|Department of Public Information • News and Media Division • New York|
PRESS CONFERENCE ON ‘WORKING OUT OF POVERTY: A DECENT WORK APPROACH
TO DEVELOPMENT AND THE MILLENNIUM DEVELOPMENT GOALS’
Decent work for all must be seen as central to the achievement of the Millennium Development Goals, Mary Robinson, Chair of Realizing Rights: the Ethical Globalization Initiative (EGI), said at Headquarters this morning.
“The poor work but they have so many barriers,” said Ms. Robinson, a former United Nations High Commissioner for Human Rights who was in New York to help open a conference on “Working Out of Poverty: A Decent Work Approach to Development and the Millennium Development Goals”, taking place today. “Poor workers don’t have a system, they don’t have access to justice, they don’t have the supports that are needed.”
She was accompanied at the press conference by Juan Somavia, Director-General of the International Labour Organization (ILO); Ela Bhatt of the Self-Employed Women's Association of India (SEWA); Carl-Henric Svanberg, Chief Executive Officer of Ericsson; and Jose Antonio Ocampo, a former Under-Secretary-General for Economic and Social Affairs, now with Columbia University.
The “Working Out of Poverty” initiative had been undertaken to focus on decent work, Ms. Robinson continued. It had begun in Oslo earlier this month, with the Government of Norway bringing together representatives of United Nations bodies, non-governmental organizations, business and trade unions, as well as political leaders and academics. The purpose was to create more coherence between trade policy and employment, and the overall message was “No more no-jobs growth”.
The Oslo event had been followed by a high-level multi-stakeholder dialogue in Monrovia, Liberia, on the opportunities and challenges of applying a decent-work approach to development and growth in Africa, she said, adding that today’s conference would focus on the overall centrality of employment to the Millennium Goals.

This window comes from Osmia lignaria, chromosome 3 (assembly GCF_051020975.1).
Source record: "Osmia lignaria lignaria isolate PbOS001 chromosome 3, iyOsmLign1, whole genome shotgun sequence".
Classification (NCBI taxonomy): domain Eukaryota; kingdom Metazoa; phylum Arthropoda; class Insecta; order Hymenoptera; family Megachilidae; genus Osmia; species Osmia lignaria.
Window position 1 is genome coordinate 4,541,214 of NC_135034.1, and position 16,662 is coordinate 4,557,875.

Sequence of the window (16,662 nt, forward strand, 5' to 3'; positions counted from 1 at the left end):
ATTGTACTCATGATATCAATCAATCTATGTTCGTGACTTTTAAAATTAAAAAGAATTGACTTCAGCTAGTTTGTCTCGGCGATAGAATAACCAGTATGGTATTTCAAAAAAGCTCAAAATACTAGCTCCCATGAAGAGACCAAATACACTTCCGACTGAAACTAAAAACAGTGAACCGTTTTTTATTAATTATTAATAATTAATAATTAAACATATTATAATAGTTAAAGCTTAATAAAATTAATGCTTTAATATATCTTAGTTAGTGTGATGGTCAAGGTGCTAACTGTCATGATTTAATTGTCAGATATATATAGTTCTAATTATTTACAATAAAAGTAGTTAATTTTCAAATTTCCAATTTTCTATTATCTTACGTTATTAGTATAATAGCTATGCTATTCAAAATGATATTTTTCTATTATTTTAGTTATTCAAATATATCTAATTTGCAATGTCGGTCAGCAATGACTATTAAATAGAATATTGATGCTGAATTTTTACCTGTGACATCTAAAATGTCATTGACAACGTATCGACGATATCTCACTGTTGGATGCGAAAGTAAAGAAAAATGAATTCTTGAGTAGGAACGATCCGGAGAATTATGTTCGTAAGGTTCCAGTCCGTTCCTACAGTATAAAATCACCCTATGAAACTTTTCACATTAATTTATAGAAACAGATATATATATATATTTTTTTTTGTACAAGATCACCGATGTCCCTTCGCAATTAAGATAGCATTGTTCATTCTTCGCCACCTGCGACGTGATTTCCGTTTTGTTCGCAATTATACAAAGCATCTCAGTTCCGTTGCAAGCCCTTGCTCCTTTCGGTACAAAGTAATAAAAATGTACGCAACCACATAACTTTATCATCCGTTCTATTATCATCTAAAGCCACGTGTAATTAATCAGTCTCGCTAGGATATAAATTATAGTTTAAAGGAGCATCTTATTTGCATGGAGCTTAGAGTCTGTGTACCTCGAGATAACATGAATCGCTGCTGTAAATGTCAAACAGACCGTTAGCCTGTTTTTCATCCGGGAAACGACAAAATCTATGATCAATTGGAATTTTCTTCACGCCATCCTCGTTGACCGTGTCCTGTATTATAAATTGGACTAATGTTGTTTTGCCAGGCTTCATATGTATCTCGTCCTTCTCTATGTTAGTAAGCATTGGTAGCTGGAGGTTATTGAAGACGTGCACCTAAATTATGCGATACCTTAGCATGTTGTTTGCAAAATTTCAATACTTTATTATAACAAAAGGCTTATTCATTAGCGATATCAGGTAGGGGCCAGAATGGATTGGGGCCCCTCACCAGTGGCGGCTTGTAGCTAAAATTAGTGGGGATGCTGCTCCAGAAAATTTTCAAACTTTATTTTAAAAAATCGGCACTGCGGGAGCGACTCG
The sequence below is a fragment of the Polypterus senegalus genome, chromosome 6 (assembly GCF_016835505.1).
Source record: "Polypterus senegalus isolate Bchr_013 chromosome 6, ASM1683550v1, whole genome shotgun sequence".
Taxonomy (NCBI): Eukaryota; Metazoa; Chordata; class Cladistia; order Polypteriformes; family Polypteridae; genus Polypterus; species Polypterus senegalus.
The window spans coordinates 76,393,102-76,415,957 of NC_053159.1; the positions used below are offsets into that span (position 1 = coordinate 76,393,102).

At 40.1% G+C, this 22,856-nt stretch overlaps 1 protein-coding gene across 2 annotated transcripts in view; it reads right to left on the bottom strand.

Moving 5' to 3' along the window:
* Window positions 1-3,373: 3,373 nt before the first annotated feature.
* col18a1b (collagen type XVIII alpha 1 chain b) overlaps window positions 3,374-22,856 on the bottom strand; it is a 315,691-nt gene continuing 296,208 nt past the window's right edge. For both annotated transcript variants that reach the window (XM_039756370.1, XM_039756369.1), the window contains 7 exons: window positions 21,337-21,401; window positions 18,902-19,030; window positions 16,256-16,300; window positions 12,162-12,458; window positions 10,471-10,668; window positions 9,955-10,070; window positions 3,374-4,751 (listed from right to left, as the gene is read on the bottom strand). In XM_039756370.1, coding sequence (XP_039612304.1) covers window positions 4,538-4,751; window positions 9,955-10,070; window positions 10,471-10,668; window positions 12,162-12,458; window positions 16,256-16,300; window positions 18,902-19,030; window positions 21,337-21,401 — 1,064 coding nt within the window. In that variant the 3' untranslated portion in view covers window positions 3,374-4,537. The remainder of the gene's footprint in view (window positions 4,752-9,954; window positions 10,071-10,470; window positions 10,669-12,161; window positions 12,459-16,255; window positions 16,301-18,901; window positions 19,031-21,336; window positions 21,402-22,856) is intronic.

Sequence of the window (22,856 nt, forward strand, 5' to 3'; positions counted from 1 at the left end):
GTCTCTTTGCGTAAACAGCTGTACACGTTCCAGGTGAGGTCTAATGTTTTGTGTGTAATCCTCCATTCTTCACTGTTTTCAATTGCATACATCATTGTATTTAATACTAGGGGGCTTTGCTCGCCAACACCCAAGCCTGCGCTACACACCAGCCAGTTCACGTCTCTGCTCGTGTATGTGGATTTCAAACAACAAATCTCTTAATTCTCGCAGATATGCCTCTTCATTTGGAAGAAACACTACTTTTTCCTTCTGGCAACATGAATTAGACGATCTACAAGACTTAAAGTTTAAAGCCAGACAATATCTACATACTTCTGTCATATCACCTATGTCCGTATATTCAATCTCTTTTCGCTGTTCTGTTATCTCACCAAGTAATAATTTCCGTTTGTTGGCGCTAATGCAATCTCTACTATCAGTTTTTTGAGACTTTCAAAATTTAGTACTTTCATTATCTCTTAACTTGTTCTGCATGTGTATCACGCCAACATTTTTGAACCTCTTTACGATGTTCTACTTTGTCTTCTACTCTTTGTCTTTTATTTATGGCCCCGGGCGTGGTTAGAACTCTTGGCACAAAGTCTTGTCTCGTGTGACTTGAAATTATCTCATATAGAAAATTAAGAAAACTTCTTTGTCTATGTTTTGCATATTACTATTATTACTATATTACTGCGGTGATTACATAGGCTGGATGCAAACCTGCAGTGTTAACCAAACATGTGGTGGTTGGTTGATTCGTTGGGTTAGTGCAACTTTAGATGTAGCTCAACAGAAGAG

Mr. Somavia, emphasizing that the employment issue could not simply be left to the market since it was central to society’s structure and individual dignity, said decent employment for all should be a matter of policy. A multi-stakeholder approach was needed, including the empowerment of workers. “We want the MDGs to work and the MDGs are not working.” They could work if there was a significantly increased focus on the work component of poverty-reduction policies. It was unacceptable that core poverty figures had not changed since the 1980s, given that so much wealth had been created since then. The ethical globalization initiative had not worked; the economy must be directed by policy to create public goods.
Ms. Bhatt, who said she had organized more than a million women workers in India, underscored that it was important not to separate hunger, mortality and suffering from the need for decent work. Almost all poor people worked, but most were engaged in the informal sector in developing countries, which meant they lacked access to services and had no rights over employment conditions.
An important immediate step to improve their lot was including the informal sector in economic statistics, she said. Subsistence farmers, microenterprises and home workers all contributed to gross domestic product, and must be tracked. Governments must then help empower workers to gain the security and social services that would allow their work to pull them out of poverty.
Mr. Svanberg, emphasizing the need for business to play a proactive role in human rights and decent work, said the Ericsson corporation, a co-founder of the United Nations Global Compact, had been in a position to do that owing to the burgeoning use of mobile communications in developing countries, the important role of communications in development and the tens of thousands of Ericsson employees in poor countries. Respect for employees and diversity was essential in that regard.
Mr. Ocampo added that decent work must be a central objective not only of economic policy, but fiscal and trade policy as well in order to achieve the Millennium Goals. Informal workers must be incorporated into social protections, and it could not be assumed that increased trade produced decent jobs. Those objectives must be mainstreamed into the work of the international financial institutions. Indeed, employment had only been included explicitly in the Millennium Development Goals after a long struggle.
Asked about that gap in attaining the Millennium Goals, Mr. Ocampo pointed out that they were not the whole agenda of the United Nations. Decent work was as much a part of that agenda. In any case, the 2005 World Summit had finally incorporated decent work into the Goal of reducing extreme poverty.
Mr. Somavia added that the original emphasis of the Millennium Goals had been on increasing international aid to reduce poverty, which ignored the sector in which people actually advanced in life. Aid could possibly help people “get their noses above water”, but employment was essential to keeping them afloat and allowing them to develop their full potential.
Asked how the decent work initiative related to her work in human rights, Ms. Robinson said the connection was profound since it related to the basic empowerment of people to gain the necessary goods from their labour. It was shocking that 4 billion people were working in an unhealthful, unstable system. In addition, women formed the vast majority of informal-sector workers and the lack of rights in their employment situation was of great concern.
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